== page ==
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Attendees at UCD’s Charles Institute Seminar Series recently heard a presentation by Dr Robyn Hickerson of the
University of Dundee on advances in gene therapy research into genetic skin disorders
The Charles Institute, Ireland’s national dermatology research and education centre, hosts a range of guest speakers who cover a variety of topics ranging from skin cancer to psoriasis, among others. The series, which is sponsored by RELIFE (part of the A.Menarini group), is designed to provide expert advice from a range of distinguished national and international experts in their respective fields and is chaired by Prof Desmond Tobin, Full Professor of Dermatological Science at UCD School of Medicine and Director of the Charles Institute of Dermatology.
The seminars are broadcast to attendees with a special interest in dermatology and cutaneous science in other locations, who access the talks remotely via an audio-visual link. Attendees heard a presentation from Dr Robyn Hickerson, nucleic acid biochemist in the Division of Biological Chemistry and Drug Discovery at the School of Life Sciences, University of Dundee, UK, where her work is focused on drug discovery for rare genetic skin disorders. Dr Hickerson delivered a talk titled ‘Preclinical Development of Oligonucleotide Therapeutics in an Ex Vivo Skin Model’ and explained that despite significant advances in identifying causative genes, development of therapies for hereditary skin diseases remains slow.
She told the attendees that gene therapy in the form of oligonucleotides is a promising therapeutic avenue for the treatment of genetic skin disorders, but a major impediment to the development of these potential therapeutics is the lack of a robust, reproducible system for the longer-term organ culture of human skin. Crucial epidermal functions, for example maintaining skin barrier function, are often poorly recapitulated using 3D organotypic cultures and human skin cultured using current techniques quickly loses viability as soon as the tissue is removed from the body.
Working with colleagues, Dr Hickerson has developed an ex vivo culture system that is able to maintain the mechanobiology of living skin and maintain it in a more homeostatic state, offering a more suitable platform to screen and characterise oligonucleotide therapeutics for the treatment of a variety of genetic skin disorders.
Blistering disorders Dr Hickerson provided the seminar with an overview of the group of genetic skin blistering conditions epidermolysis bullosa (EB), disorders that result from mutations in a number of proteins, some of which comprise the dermal-epidermal junction. She also discussed recessive dystrophic epidermolysis bullosa (RDEB), which results from mutations in type 7 collagen; if type 7 collagen is not present, then the epidermis and dermis are no longer connected through anchoring fibrils in the complex dermal-epidermal structure, she explained.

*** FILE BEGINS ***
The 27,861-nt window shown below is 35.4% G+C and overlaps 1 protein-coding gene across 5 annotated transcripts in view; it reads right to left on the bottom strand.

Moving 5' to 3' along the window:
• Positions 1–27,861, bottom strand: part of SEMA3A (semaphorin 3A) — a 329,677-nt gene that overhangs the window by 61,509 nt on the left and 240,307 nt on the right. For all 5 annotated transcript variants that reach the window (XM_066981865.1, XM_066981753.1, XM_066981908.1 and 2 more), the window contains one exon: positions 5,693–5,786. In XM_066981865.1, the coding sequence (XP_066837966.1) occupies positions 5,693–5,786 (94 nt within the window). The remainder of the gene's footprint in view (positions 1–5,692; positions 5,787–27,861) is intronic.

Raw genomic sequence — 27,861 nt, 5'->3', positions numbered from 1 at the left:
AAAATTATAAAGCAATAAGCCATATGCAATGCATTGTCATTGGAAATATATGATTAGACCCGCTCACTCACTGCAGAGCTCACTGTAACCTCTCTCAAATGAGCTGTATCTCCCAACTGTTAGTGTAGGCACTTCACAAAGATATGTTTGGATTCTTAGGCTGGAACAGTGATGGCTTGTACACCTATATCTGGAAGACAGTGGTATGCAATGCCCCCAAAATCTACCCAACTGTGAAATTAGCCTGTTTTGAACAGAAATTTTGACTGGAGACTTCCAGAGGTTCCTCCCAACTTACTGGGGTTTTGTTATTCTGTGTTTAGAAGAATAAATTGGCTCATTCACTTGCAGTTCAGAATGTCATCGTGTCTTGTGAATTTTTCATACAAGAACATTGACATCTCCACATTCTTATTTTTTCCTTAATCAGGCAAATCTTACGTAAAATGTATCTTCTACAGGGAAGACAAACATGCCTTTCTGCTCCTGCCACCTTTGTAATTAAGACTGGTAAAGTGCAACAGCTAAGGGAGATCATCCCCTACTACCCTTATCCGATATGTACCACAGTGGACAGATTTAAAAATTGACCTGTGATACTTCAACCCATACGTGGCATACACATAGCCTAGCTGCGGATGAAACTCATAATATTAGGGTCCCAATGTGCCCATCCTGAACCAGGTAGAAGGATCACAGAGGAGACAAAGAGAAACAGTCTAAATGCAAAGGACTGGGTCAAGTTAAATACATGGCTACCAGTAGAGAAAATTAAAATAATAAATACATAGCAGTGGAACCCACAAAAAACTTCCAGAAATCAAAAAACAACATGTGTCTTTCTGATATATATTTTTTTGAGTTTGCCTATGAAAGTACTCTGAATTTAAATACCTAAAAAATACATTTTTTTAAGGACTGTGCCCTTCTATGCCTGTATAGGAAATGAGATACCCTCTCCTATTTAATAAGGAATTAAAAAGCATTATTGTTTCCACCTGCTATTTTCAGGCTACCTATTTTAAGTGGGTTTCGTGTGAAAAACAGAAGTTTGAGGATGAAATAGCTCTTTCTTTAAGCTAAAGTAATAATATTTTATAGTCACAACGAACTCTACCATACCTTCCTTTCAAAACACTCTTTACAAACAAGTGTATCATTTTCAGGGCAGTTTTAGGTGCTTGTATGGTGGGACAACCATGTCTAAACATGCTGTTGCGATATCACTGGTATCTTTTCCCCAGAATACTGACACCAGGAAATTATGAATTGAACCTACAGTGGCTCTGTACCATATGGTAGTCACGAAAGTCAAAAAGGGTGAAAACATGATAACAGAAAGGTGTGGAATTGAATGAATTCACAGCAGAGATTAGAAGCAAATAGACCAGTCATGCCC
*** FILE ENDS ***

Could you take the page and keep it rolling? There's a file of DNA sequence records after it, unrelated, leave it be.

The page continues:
“This results in extreme skin fragility, with blistering and scarring, not only of the skin, but also of the internal mucus membranes,” said Dr Hickerson. “These patients typically die in their 30s or 40s and this is the most severe form of EB.”
She also discussed epidermolysis bullosa simplex (EBS), which is caused by mutations in the keratin genes in the
basal layer, the lowest layer of the epidermis, in which keratin 5 and 14 are expressed. “EBS is a dominant genetic skin
disorder in which mutations in either allele result in skin fragility,” Dr Hickerson told the attendees. “In these patients,
blisters form due to very minor trauma or friction.
This is the least severe form of EB, but is also the most common.” She explained that with her group, she is developing antisense oligonucleotides (oligos) that can work via a number of different mechanisms. “We are going to take advantage of the RNase H mediated mechanism in order to develop therapeutics that can potentially treat EBS, and we are also going to take advantage of the splicing modulation mechanism in order to develop therapeutics that can potentially treat RDEB.”
Dr Hickerson provided an overview of research data from a number of studies and described how she and her team are currently examining the activity of antisense oligos (ASOs) in human skin. “Typically, we can use two different models of human skin in the lab,” she said. “We can use lab-grown skin, or actual skin that is sourced from cosmetic surgeries. Labgrown skin is essentially keratinocytes and fibroblasts, combined in a specific way with a specific media at the right time in order for it to actually grow into skin.